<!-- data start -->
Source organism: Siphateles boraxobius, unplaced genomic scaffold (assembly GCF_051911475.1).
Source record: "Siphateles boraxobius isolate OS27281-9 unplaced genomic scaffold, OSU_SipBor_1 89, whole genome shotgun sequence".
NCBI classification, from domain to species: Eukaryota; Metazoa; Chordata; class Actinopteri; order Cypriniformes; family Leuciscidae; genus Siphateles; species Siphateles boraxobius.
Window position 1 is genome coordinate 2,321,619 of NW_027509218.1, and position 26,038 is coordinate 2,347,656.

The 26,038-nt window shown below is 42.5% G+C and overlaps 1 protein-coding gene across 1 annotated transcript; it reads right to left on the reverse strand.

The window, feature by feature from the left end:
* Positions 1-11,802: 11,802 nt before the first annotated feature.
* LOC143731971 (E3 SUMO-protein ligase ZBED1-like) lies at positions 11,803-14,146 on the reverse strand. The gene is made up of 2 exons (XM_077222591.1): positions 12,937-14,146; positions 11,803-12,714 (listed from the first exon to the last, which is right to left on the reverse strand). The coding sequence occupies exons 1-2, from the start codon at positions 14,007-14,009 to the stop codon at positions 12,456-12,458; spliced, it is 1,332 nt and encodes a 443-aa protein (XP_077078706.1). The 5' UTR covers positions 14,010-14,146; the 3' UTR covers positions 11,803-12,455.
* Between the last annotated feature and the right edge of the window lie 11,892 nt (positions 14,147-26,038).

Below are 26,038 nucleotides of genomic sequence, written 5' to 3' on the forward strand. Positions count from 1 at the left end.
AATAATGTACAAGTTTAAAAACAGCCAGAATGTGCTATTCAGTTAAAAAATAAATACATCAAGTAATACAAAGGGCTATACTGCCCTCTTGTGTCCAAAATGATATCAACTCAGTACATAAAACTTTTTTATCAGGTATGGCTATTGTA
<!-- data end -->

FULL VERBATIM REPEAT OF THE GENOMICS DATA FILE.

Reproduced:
Source organism: Siphateles boraxobius, unplaced genomic scaffold (assembly GCF_051911475.1).
Source record: "Siphateles boraxobius isolate OS27281-9 unplaced genomic scaffold, OSU_SipBor_1 89, whole genome shotgun sequence".
NCBI classification, from domain to species: Eukaryota; Metazoa; Chordata; class Actinopteri; order Cypriniformes; family Leuciscidae; genus Siphateles; species Siphateles boraxobius.
Window position 1 is genome coordinate 2,321,619 of NW_027509218.1, and position 26,038 is coordinate 2,347,656.

The 26,038-nt window shown below is 42.5% G+C and overlaps 1 protein-coding gene across 1 annotated transcript; it reads right to left on the reverse strand.

The window, feature by feature from the left end:
* Positions 1-11,802: 11,802 nt before the first annotated feature.
* LOC143731971 (E3 SUMO-protein ligase ZBED1-like) lies at positions 11,803-14,146 on the reverse strand. The gene is made up of 2 exons (XM_077222591.1): positions 12,937-14,146; positions 11,803-12,714 (listed from the first exon to the last, which is right to left on the reverse strand). The coding sequence occupies exons 1-2, from the start codon at positions 14,007-14,009 to the stop codon at positions 12,456-12,458; spliced, it is 1,332 nt and encodes a 443-aa protein (XP_077078706.1). The 5' UTR covers positions 14,010-14,146; the 3' UTR covers positions 11,803-12,455.
* Between the last annotated feature and the right edge of the window lie 11,892 nt (positions 14,147-26,038).

Below are 26,038 nucleotides of genomic sequence, written 5' to 3' on the forward strand. Positions count from 1 at the left end.
AATAATGTACAAGTTTAAAAACAGCCAGAATGTGCTATTCAGTTAAAAAATAAATACATCAAGTAATACAAAGGGCTATACTGCCCTCTTGTGTCCAAAATGATATCAACTCAGTACATAAAACTTTTTTATCAGGTATGGCTATTGTA